Tuesday, March 12, 2013

Health Care Reform Articles - March 12, 2013

MARCH 12, 2013, 6:00 AM

Too Many Colonoscopies in the Elderly

Bill Fullington doesn’t remember exactly where he read that all adults over age 50 should be screened for colon cancer. A magazine? Maybe the local paper?
In any case, Mr. Fullington, a retired teacher in Birmingham, Ala., takes excellent care of his health; he never smoked, doesn’t drink, hits the gym daily. “Everybody thinks I’m 30 years younger than I am, because of my zip,” Mr. Fullington said in an interview. So he dutifully arranged to have a colonoscopy in 2008, when he was 80.
The doctor removed two small polyps — “the size of BBs,” Mr. Fullington said — and sent him home to recover. The next day, “I woke up screaming in pain.”
At the emergency room at Brookwood Medical Center, tests showed that the procedure had perforated his colon. Mr. Fullington underwent a colostomy and spent a week in intensive care — and that was just the beginning.
March is Colorectal Cancer Awareness Month, so you may be reading and hearing a lot about the importance of screening. You may even get to walk through the eight-foot-high inflatable simulated colon that makes appearances around the country — and see what polyps look like from the inside. But you may not hear much about when colon cancer screening should stop.
Even the Fight Colorectal Cancer Web site, from the major advocacy group working to make Americans aware of the disease and its prevention, says that all adults over age 50 should be screened. “Don’t wait. Talk to your doctor,” it urges.
But in 2008, just a few months after Mr. Fullington’s colonoscopy, the United States Preventive Services Task Force reviewed years of research and recommended against routine screening for colorectal cancer in adults over age 75 and against any screening in those over 85.
Let’s be clear: Screening those over age 50, the group most at risk, makes complete sense. Removing the polyps that may become cancerous years later (but also may not) can prevent the disease. But while colonoscopy is underused by the poor and uninsured, it’s overused by the elderly.

For the Elderly, Medical Procedures to Avoid

The Choosing Wisely campaign, an initiative by the American Board of Internal Medicine Foundation in partnership with Consumer Reports, kicked off last spring. It is an attempt to alert both doctors and patients to problematic and commonly overused medical tests, procedures and treatments.
It took an elegantly simple approach: By working through professional organizations representing medical specialties, Choosing Wisely asked doctors to identify “Five Things Physicians and Patients Should Question.”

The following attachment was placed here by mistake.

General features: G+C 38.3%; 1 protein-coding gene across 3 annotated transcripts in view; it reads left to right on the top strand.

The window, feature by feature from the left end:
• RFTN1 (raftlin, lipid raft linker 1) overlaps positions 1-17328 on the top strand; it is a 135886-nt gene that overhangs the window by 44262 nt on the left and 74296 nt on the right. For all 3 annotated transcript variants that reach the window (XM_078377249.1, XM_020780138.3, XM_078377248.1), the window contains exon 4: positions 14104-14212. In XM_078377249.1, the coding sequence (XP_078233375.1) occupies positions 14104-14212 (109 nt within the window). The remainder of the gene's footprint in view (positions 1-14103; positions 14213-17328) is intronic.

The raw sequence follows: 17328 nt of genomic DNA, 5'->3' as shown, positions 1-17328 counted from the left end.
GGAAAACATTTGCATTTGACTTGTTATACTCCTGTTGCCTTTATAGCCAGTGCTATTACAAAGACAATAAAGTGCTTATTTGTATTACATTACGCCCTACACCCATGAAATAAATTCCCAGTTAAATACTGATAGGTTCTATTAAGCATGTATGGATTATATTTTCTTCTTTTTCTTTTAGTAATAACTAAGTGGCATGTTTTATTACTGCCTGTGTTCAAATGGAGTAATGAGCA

The idea was that doctors and their patients could agree on tests and treatments that are supported by evidence, that don’t duplicate what others do, that are “truly necessary” and “free from harm” — and avoid the rest.
Among the 18 new lists released last week are recommendations from geriatricians and palliative care specialists, which may be of particular interest to New Old Age readers. I’ve previously written about a number of these warnings, but it’s helpful to have them in single, strongly worded documents.
The winners — or perhaps, losers?
Both the American Geriatrics Society and the American Academy of Hospice and Palliative Medicine agreed on one major “don’t.” Topping both lists was an admonition against feeding tubes for people with advanced dementia.
“This is not news; the data’s been out for at least 15 years,” said Sei Lee, a geriatrician at the University of California, San Francisco, and a member of the working group that narrowed more than 100 recommendations down to five. Feeding tubes don’t prevent aspiration pneumonia or prolong dementia patients’ lives, the research shows, but they do exacerbate bedsores and cause such distress that people often try to pull them out and wind up in restraints. The doctors recommended hand-feeding dementia patients instead.
The geriatricians’ list goes on to warn against the routine prescribing of antipsychotic medications for dementia patients who become aggressive or disruptive. Though drugs like Haldol, Risperdal and Zyprexa remain widely used, “all of these have been shown to increase the risk of stroke and cardiovascular death,” Dr. Lee said. They should be last resorts, after behavioral interventions.
The other questionable tests and treatments:

A New Commission: Time to Cheer or Yawn?

The fate of the Class Act, which would have established the nation’s first voluntary public long-term care insurance program, was sealed in 2011 when the Obama administration shut it down, essentially calling it unworkable.
As long as the language remained part of the Affordable Care Act, supporters allowed themselves to hope, or perhaps fantasize, that the administration might return to the subject. How to care for an aging population, and who pays for that and how, are questions that won’t go away.
But Congress quietly administered the coup de grâce last month, during the fiscal cliff negotiations. The budget deal stripped the Class Act language from the Affordable Care Act. R.I.P.
In its place — thanks to the intervention of Senator Jay Rockefeller, Democrat of West Virginia — the negotiators created a Commission on Long-Term Care, charged with developing plans for “a comprehensive, coordinated and high-quality system” ensuring long-term care for older adults and people with disabilities.